The Struggle to Be a Womyn " Every step which she took toward relieving herself from obligations added to her strength and expansion as an individual" (93) The Awakening by Kate Chopin introduces the reader to the life of Edna Pontellier, a woman with an independent nature, searching for her true identity in a patriarchal society that expects women to be nothing more than devoted wives and nurturing mothers. In this paper I will describe Edna's journey of self-discovery and explain why her struggle for independence is no easy task. I will also discuss the relationship Edna has with two other main women characters and describe how these women conform or rebel against a society with many social constraints. Finally Iwill discuss how the issues brought up in Chopin's novel are still relevant today. The Journey The Awakening begins in the vacation spot of Grand Isle. At first we believe that Grand Isle is a utopia, wealthy families relaxing at oceanside, but it is here where Edna first begins to realize her unhappiness.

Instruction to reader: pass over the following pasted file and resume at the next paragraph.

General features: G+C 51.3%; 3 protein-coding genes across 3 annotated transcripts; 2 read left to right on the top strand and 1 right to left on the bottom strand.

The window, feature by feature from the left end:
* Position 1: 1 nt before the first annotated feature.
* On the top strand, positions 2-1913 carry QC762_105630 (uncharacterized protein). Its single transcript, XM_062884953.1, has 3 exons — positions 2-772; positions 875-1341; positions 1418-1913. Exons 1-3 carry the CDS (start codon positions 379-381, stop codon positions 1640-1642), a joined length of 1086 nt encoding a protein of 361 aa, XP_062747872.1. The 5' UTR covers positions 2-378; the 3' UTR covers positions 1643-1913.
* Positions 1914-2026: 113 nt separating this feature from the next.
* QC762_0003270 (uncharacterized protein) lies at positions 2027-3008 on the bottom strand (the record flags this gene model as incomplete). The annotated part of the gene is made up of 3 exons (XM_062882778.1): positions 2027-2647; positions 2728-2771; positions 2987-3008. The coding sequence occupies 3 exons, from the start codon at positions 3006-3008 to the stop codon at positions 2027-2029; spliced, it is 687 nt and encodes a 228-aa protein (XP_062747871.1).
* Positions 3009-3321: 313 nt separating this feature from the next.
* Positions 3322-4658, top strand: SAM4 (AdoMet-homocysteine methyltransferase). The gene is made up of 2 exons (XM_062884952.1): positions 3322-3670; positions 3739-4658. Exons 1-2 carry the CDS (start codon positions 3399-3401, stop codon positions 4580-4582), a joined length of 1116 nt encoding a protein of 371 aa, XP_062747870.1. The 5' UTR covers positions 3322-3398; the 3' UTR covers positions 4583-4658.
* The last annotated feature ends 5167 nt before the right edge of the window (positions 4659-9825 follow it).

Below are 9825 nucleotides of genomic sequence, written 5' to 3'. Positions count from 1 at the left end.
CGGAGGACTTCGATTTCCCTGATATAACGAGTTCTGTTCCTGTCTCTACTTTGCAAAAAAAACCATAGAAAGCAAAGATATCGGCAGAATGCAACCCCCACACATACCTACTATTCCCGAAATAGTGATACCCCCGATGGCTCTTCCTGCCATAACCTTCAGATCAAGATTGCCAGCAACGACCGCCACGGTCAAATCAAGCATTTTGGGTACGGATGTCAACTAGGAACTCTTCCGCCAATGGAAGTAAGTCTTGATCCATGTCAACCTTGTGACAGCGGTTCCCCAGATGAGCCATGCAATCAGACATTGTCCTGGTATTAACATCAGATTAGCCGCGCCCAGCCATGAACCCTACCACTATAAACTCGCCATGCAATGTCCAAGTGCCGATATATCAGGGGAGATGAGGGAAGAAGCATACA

The first sign of dissatisfaction is when Edna allows herself to feel that her marriage is unsatisfying; yet she must agree with the other women that Leonce Pontellier is the perfect husband. Edna can now ask herself if she has a good husband and is not happy than should marriage be a component of her life. Edna has two close relationships with other males in the book but both prove unsatisfying, and a block to her independence. The first relationship is with Robert Lebrun. They swim, they chat on the porch and offer each other companionship.